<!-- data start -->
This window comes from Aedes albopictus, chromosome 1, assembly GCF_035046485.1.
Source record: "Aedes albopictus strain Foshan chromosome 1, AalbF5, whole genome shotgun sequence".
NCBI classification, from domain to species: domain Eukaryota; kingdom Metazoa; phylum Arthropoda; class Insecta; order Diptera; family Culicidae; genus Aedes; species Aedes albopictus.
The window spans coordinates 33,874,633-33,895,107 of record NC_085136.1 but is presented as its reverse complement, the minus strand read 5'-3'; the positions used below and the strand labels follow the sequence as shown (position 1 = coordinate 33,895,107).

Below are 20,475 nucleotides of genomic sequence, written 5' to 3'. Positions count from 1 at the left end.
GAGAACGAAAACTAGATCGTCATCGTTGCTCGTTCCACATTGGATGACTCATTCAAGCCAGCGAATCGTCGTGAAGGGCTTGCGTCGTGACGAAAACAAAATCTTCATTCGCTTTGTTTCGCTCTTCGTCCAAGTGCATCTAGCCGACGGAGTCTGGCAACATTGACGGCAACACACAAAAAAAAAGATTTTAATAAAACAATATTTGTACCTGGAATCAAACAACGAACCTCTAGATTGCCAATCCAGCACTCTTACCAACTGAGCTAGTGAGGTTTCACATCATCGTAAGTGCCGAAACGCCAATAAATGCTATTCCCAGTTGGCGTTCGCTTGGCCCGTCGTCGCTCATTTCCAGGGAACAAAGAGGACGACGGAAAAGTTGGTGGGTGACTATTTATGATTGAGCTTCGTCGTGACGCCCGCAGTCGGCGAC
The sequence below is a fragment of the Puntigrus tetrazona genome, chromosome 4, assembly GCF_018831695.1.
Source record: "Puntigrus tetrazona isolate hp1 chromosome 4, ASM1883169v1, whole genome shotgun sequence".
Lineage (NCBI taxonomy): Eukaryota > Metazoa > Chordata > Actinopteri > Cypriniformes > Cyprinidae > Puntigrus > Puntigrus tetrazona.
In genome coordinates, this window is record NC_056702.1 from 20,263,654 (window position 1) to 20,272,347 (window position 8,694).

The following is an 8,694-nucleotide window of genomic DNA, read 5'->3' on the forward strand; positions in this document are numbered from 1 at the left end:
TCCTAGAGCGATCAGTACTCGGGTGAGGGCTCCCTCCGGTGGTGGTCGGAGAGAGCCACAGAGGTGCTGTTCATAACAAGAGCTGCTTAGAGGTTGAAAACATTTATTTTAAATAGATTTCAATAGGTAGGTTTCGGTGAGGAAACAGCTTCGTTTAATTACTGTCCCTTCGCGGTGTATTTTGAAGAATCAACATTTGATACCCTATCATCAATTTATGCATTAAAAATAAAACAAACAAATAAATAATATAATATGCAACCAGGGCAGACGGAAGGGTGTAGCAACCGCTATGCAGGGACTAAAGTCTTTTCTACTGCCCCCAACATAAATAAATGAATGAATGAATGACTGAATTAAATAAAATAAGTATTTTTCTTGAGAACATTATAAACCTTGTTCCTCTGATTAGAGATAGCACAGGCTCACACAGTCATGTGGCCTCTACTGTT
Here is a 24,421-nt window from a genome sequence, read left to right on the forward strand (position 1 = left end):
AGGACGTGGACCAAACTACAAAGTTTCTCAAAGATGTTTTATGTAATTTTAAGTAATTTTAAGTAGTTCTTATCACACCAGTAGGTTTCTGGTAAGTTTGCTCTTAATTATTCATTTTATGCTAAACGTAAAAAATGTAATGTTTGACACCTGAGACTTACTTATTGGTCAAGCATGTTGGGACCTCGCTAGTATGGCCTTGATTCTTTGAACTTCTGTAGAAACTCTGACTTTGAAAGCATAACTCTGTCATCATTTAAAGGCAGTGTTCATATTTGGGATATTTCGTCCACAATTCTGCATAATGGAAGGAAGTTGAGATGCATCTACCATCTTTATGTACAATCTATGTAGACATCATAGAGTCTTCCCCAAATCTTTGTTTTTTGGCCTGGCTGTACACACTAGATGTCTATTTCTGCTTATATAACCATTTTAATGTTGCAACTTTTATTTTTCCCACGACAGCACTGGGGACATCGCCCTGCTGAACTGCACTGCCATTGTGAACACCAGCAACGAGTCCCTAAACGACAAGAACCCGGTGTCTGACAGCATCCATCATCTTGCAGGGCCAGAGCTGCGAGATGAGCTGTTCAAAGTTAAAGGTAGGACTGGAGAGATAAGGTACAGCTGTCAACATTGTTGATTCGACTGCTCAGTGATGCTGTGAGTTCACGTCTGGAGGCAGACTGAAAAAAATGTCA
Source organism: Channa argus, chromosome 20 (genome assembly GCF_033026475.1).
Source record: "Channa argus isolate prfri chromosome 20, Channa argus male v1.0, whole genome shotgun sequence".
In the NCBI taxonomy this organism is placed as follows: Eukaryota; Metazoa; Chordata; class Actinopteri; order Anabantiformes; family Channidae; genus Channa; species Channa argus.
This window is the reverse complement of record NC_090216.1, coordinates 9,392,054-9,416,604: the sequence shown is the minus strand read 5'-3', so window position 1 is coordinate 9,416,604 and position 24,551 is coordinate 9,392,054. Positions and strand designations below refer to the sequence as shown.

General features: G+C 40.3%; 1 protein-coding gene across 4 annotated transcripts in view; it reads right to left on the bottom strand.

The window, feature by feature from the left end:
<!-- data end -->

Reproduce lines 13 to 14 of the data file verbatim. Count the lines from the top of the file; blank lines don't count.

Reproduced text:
Here is a 24,421-nt window from a genome sequence, read left to right on the forward strand (position 1 = left end):
AGGACGTGGACCAAACTACAAAGTTTCTCAAAGATGTTTTATGTAATTTTAAGTAATTTTAAGTAGTTCTTATCACACCAGTAGGTTTCTGGTAAGTTTGCTCTTAATTATTCATTTTATGCTAAACGTAAAAAATGTAATGTTTGACACCTGAGACTTACTTATTGGTCAAGCATGTTGGGACCTCGCTAGTATGGCCTTGATTCTTTGAACTTCTGTAGAAACTCTGACTTTGAAAGCATAACTCTGTCATCATTTAAAGGCAGTGTTCATATTTGGGATATTTCGTCCACAATTCTGCATAATGGAAGGAAGTTGAGATGCATCTACCATCTTTATGTACAATCTATGTAGACATCATAGAGTCTTCCCCAAATCTTTGTTTTTTGGCCTGGCTGTACACACTAGATGTCTATTTCTGCTTATATAACCATTTTAATGTTGCAACTTTTATTTTTCCCACGACAGCACTGGGGACATCGCCCTGCTGAACTGCACTGCCATTGTGAACACCAGCAACGAGTCCCTAAACGACAAGAACCCGGTGTCTGACAGCATCCATCATCTTGCAGGGCCAGAGCTGCGAGATGAGCTGTTCAAAGTTAAAGGTAGGACTGGAGAGATAAGGTACAGCTGTCAACATTGTTGATTCGACTGCTCAGTGATGCTGTGAGTTCACGTCTGGAGGCAGACTGAAAAAAATGTCA